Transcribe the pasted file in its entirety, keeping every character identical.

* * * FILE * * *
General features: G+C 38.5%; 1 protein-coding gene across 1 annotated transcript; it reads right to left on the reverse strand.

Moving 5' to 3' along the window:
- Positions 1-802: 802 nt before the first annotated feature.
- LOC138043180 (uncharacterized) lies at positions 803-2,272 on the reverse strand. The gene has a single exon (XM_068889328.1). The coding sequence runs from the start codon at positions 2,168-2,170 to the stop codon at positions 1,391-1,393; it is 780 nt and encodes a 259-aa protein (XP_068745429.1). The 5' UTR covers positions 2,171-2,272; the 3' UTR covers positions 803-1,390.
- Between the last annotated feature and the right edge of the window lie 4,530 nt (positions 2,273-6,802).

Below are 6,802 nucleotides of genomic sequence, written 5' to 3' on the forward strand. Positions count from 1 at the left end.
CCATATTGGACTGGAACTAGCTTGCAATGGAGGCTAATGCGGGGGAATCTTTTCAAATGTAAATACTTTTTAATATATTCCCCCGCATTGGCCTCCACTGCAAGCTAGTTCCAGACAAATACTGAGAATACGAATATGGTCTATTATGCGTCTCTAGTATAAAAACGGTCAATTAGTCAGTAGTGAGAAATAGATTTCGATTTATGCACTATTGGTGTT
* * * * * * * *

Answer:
General features: G+C 38.5%; 1 protein-coding gene across 1 annotated transcript; it reads right to left on the reverse strand.

Moving 5' to 3' along the window:
- Positions 1-802: 802 nt before the first annotated feature.
- LOC138043180 (uncharacterized) lies at positions 803-2,272 on the reverse strand. The gene has a single exon (XM_068889328.1). The coding sequence runs from the start codon at positions 2,168-2,170 to the stop codon at positions 1,391-1,393; it is 780 nt and encodes a 259-aa protein (XP_068745429.1). The 5' UTR covers positions 2,171-2,272; the 3' UTR covers positions 803-1,390.
- Between the last annotated feature and the right edge of the window lie 4,530 nt (positions 2,273-6,802).

Below are 6,802 nucleotides of genomic sequence, written 5' to 3' on the forward strand. Positions count from 1 at the left end.
CCATATTGGACTGGAACTAGCTTGCAATGGAGGCTAATGCGGGGGAATCTTTTCAAATGTAAATACTTTTTAATATATTCCCCCGCATTGGCCTCCACTGCAAGCTAGTTCCAGACAAATACTGAGAATACGAATATGGTCTATTATGCGTCTCTAGTATAAAAACGGTCAATTAGTCAGTAGTGAGAAATAGATTTCGATTTATGCACTATTGGTGTT